Heather Meadows. About 2 p.m. we observed a large
black figure that appeared to stand erect traversing a
snowfield below Table Mountain…. At first we thought we
were watching a person but realized a human could not
move at that speed…. We were mesmerized by the speed
and the steepness of the terrain...” —2001 sighting, Mt.
Baker, Whatcom County
“For a Sasquatch to be an
easy target for casual photographers, it would have to
wander repeatedly into the
open, in daylight, and in predictable places frequented by
humans.… Because viewing
opportunities are exceedingly rare to begin with, especially in daylight, the odds of
a random person photographing a Sasquatch are
negligible.” —bfro.net
sad if we
Without the
of Bigfoot,
there is no
Monday, March, 24, Mt. Baker Ski Area,
Glacier, Washington
The notion of a human-Sasquatch mating seems as remote as being
abducted by aliens… until you drive the Deliverance-esque back roads
of Washington’s Whatcom County. Typical Bigfoot signposts may be
few and far between, but the hulking, bearded primates lurking
around tarpaper shacks and backing rusted Subarus up to the gas
pumps in Glacier (the most backwater “ski” town in the lower 48)
make up for their absence.
Glacier is gateway to Mt. Baker, a legendarily isolated ski area situated in what can only be described as a contemporary visage of Middle
Earth. If Sasquatch exists, then the creeping, iridescent, mossencrusted understorey of this claustrophobic landscape is just the
place you’d expect it to dwell.
Above snowline, however, it’s a whole new ballgame. With the glacier on 2,900-metre Mount Shuksan hanging like a malevolent chandelier, Mt. Baker boasts the most dramatic ski-area backdrop in the
U.S.—not that many see it; with annual snowfall averaging 20 metres
and a world record approaching 30 (1998-99 season), any visibility
here is considered a blessing.
But sunny skies are only the first of several benefactions. The second, as we crest the top of the C-8 chair, is patrol’s opening of Shuksan
Arm—Baker’s massive, in-your-face OB showcase—to hikers after 100
centimetres of new. Should we be surprised? Not at a place that advertises 94 days of fresh snow per winter, 35 powder days of 20cm or
more, and 15 days of 35 to 95cm. As we offload, the rope drops and a
steady stream boot-packs up the ridge through deep snow. From the
crest, we get a commanding view of the area’s sprawling layout, substantial given the modest 460m vertical. Nine lifts service about 30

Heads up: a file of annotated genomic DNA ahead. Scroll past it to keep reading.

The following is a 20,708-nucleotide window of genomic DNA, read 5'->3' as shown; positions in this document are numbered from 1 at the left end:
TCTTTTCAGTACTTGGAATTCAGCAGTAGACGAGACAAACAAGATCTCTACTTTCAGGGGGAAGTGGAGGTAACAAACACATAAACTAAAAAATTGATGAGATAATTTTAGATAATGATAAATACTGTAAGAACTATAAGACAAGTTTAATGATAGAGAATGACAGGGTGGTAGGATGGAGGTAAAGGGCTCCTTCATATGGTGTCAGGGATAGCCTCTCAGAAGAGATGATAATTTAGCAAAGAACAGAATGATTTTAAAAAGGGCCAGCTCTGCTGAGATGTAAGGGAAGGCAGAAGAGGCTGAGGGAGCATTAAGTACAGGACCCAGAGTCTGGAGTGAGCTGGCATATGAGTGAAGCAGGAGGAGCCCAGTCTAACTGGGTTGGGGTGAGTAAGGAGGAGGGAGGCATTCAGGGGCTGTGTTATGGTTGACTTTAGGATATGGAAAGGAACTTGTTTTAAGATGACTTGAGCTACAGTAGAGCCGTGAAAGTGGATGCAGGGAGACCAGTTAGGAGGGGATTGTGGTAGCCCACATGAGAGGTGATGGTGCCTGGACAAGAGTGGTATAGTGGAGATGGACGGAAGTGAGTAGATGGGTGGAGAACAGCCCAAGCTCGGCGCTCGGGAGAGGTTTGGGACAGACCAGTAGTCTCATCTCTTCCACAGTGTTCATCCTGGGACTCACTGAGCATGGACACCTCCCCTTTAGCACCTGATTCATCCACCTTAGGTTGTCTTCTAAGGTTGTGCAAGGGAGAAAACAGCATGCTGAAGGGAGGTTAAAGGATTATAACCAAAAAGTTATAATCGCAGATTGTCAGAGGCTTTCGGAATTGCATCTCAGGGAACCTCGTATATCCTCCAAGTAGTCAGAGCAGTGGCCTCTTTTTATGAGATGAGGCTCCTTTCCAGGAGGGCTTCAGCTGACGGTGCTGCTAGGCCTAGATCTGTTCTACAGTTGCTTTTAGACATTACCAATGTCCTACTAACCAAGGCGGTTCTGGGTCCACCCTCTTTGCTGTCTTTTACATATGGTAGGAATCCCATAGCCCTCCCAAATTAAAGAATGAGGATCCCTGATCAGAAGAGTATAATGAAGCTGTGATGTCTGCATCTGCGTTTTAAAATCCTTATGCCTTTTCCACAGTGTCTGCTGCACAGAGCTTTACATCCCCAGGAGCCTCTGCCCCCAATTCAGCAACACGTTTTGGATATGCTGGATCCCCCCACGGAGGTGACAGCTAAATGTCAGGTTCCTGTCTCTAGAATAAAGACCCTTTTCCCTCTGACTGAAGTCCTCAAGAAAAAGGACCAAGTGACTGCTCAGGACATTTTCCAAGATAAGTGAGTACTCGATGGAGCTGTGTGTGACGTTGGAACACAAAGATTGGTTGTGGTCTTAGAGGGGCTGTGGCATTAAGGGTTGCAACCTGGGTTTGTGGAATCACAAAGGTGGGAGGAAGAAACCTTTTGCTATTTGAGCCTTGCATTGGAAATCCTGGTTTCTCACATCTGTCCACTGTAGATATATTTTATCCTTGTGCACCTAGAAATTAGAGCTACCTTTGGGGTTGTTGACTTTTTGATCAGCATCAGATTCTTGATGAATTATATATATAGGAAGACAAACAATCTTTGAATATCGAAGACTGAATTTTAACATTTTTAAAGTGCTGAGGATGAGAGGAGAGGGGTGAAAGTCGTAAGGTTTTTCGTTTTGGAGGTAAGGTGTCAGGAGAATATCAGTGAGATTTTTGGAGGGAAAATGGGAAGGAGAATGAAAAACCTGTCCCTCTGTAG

parsimoniously designated runs, some of which are acres across.
Joining the scramble on Shuksan Arm, we make tracks on a myriad
of lines that represent one of the continent’s best-kept ski secrets,
catching low traverses back to Daytona, one of many impeccable
cruisers, then bombing that back to the chair. It’s a glorious yin morning, followed by the yang of afternoon gloom and fearful turning in
heat-weighted snow—Pac-Nor’westese for “time to leave.”
On our final run I gaze west toward the 3,250-metre volcanic cone of
Mount Baker, across an expanse of snow-covered mountain wilderness
that, according to bfro.net, represents dozens of Sasquatch sightings.
The truth, it seems, is out there.
est and I know he’s out there. I did see a UFO, though. I was sitting
right out here in the parking lot, and…. Hey, Barb—you remember that
UFO that scanned us?”
The sudden, lateral digression toward other paranormal phenomena sends us scurrying for the car. On the way, a pierced and goateed
modern primitive overhears our mutterings.
“My old man swears he saw one,” he offers enthusiastically. “Up
near Mt. Pilchuck, where we used to go hiking when I was a kid. He
told me about it over and over. Don’t know if he was just trying to scare
me or not, but he had that look—you know the one someone gets
when they’ve seen something real spooky? So I think he was telling
the truth. ’Course, he used to tell me moose were 16 feet tall….“
onsulting my sightings file, we opt for a lengthy detour before
the return to Seattle. Roslyn is a tiny, coal-mining community